Identification of Foc TR4 (VCG 01213/16)
To rapidly identify isolates of Foc TR4 (VCG 01213/16) in the Asian population, DNA of all isolates were amplified on an Eppendorf Mastercycler Gradient PCR machine (Eppendorf Scientific) using two sets of primers. These included FocTR4-F and FocTR4-R developed by Dita et al. (2010) , as well as VCG 01213/16 F1 and VCG 01213/16 R2 developed by Li et al. (2013) . The PCR assay was conducted using 20 ng of fungal DNA in a total volume of 25 μl containing 1x Buffer, 2 mM MgCl2, 1 U Taq DNA polymerase, 0.32 mM dNTPs, 0.8 mg.ml-1 BSA and 0.2 μM of each primer. PCR cycle conditions for the Foc TR4 primer set consisted of 30 cycles at 95°C for 1 min, 60°C for 1 min and 72°C for 3 min. Each PCR was preceded by an initial denaturation step at 95°C for 5 min and concluded by a final extension step at 72°C for 10 min. The cycling conditions for the VCG 01213/16 primer set consisted of 35 cycles at 94°C for 45 sec, 64°C for 45 sec and 72°C for 60 sec. Each PCR was preceded by an initial denaturation step of 94°C for 5 min and concluded with a final extension step of 72°C for 5 min. As a positive control, a known VCG 01213/16 isolate (CAV 789) was included, as well as a non-template control.
Nit-mutant generation and VCG testing
Nit-mutants of wild type Foc isolates were generated on minimal media (MM) amended with 1.5–3.0% KClO3 and incubated at 25°C for 7–21 days, as described by Puhalla (1985) . Spontaneous KClO3-resistant sectors that developed were transferred to MM slants. Those that grew as thin colonies with no aerial mycelium were classified as nit-mutants and were further characterized on media containing one of four different sources of nitrogen . The VCG identity of all the Asian Foc isolates were then determined by pairing nit-1 and nit-3 mutants of the Asian isolates with Nit-M testers of known VCGs testers. A VCG identity was assigned to an unknown Foc isolate if a heterokaryon was formed between its nit-1 or nit-3 mutant and the known tester’s Nit-M mutants . Nit-1 mutants of Foc isolates that were not assigned any known VCG identity were paired with their own Nit M mutants to test for heterokaryon incompatibility. Once intra-strain compatibility was established, they were tested for compatibility with isolates that were also incompatible with tester strains representing known VCGs. All pairings were repeated at least once. The mutants are all maintained on MM slants at 4°C at the facilities of the Department of Plant Pathology, Stellenbosch University.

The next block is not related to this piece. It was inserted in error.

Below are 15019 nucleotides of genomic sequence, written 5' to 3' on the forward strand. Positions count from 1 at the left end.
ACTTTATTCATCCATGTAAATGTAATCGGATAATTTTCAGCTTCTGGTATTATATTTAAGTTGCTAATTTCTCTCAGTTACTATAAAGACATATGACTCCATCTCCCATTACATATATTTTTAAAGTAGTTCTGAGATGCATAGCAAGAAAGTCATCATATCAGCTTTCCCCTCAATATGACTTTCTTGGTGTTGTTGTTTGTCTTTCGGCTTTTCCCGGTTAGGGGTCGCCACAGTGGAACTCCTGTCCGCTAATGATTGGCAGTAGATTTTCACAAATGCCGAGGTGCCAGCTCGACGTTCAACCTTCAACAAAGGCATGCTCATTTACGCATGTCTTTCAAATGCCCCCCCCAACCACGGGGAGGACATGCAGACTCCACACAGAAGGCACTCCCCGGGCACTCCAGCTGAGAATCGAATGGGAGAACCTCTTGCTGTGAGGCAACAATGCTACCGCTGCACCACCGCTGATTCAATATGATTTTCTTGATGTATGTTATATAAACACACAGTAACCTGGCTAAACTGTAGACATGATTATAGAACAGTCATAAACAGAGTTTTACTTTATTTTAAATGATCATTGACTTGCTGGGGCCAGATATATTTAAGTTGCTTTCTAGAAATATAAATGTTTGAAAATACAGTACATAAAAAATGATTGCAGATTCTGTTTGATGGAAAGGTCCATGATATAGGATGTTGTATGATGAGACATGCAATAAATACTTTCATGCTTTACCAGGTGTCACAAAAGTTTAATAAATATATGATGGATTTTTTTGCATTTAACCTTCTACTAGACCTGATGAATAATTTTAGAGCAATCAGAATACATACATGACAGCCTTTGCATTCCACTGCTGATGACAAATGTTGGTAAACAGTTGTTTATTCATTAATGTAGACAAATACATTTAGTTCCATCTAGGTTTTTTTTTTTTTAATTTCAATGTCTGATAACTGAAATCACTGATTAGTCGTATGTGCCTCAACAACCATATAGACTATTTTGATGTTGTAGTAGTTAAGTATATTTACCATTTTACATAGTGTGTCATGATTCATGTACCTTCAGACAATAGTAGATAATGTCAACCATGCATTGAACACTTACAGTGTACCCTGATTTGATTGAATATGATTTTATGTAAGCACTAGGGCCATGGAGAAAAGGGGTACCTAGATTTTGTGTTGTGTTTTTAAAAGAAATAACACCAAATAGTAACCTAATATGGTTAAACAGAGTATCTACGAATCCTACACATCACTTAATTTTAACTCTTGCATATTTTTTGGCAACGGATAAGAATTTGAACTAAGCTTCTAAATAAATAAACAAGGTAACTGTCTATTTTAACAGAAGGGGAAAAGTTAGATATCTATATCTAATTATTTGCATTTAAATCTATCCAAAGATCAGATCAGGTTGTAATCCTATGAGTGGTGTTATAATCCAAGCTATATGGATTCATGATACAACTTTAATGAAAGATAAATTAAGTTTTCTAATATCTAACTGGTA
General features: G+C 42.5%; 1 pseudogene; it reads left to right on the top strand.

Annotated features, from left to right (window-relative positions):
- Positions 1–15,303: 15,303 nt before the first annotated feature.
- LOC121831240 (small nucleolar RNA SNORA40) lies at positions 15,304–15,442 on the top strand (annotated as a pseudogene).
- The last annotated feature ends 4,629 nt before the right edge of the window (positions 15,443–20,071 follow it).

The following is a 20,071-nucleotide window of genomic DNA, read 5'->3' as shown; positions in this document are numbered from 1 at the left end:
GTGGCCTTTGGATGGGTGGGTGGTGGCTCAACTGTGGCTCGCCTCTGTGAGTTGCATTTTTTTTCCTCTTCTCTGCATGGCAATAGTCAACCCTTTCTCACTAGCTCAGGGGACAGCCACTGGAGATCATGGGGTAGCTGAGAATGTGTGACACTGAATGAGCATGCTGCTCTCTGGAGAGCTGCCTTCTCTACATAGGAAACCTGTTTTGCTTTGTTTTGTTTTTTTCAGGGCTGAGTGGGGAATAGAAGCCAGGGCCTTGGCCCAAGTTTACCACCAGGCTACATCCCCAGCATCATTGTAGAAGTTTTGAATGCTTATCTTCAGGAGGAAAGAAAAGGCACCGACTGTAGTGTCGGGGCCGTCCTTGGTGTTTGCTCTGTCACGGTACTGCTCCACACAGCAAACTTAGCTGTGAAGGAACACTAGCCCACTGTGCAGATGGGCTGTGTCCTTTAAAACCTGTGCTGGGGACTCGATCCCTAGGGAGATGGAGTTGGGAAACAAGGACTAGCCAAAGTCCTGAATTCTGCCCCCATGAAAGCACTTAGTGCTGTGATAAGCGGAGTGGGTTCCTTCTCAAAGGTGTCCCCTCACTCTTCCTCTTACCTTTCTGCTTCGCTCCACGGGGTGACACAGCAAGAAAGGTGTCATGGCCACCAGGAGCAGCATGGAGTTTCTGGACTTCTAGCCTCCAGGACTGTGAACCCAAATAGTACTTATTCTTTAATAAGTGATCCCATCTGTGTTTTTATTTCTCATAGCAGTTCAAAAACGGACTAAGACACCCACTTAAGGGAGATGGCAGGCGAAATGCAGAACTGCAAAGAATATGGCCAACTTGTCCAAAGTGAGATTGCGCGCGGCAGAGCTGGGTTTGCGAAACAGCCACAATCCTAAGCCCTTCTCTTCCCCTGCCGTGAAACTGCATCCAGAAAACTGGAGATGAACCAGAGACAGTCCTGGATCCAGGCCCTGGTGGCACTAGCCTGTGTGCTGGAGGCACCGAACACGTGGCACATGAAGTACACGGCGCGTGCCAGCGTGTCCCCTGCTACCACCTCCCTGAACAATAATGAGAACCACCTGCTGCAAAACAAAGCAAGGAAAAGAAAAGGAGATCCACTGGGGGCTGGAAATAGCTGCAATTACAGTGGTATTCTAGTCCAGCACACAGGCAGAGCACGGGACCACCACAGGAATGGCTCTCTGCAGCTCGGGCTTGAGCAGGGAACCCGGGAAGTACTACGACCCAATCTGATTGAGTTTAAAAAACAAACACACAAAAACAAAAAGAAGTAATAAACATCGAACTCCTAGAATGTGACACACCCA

Morphological identification of F. oxysporum
Of the 615 isolates investigated in this study, 594 had cultural and morphological characteristics typical of F. oxysporum (Table 1) [52, 53]. Microconidia were produced in false heads on short monophialides and were mostly single-celled and kidney-shaped. The microconidia were produced in abundance, and thin, sickle-shaped macroconidia were produced in moderate amounts. Chlamydospores were formed singly and sometimes in pairs with a coarse protective wall after 4 weeks on CLA, and in some cases only after 6 weeks of incubation. The colour of colonies differed from cream to peach, cream to dark purple and cream to purple-peach. Twenty-one of the isolates were identified as other species of Fusarium (S1 Table) and excluded from further analysis.
Molecular identification of Foc
Of the 594 Fusarium oxysporum isolates collected from wilted bananas in Asia, 179 isolates were divided into Clade A (30%) and 336 isolates into Clade B (57%) respectively, based on their PCR-RFLP profiles (Table 1). Seventy-nine isolates (13%) did not fit into either of the two clades, and were excluded from further analysis in this study. Forty-one Clade A isolates were collected in Malaysia (64% of total isolates from country), four in Indonesia (67%), 95 in Taiwan (96%), 28 in the Philippines (38%) and 11 in China (92%), respectively. Fifty-one Clade B isolates were collected from Bangladesh (86%), 144 collected from Cambodia (94%), 32 collected from Vietnam (91%), 55 collected from India (85%), and 15 collected from Sri Lanka (56%). The majority of isolates in Clade A (Lineages I-V) represented Lineage V (96%), whereas Clade B (Lineages VI-VIII) isolates represented Lineages VI and VII. Of the latter, Lineage VI contained 84% of the isolates. All known VCGs showed the expected PCR-RFLP fingerprint according to Fourie et al. (2009) . VCGs 0121 and 01213/16 were in Lineage V, VCGs 0124/5, 0128, 01212, 01220 and 01222 in Lineage VI and VCGs 0123, 01217 and 01218 in Lineage VII (Table 1). VCG 01221 was the exception. While showing to be in Clade B, it did not correspond to PCR-RFLP fingerprints of Lineage VI, VII or VIII (Table 1).
The primer sets developed for VCG 01213/16 identification by Dita et al. (2010)  and Li et al. (2013)  amplified a 463-bp and a 455-bp [33, 37] band, respectively. None of the isolates representing VCGs other than VCG 01213/16 produced amplification products with either of the primer sets.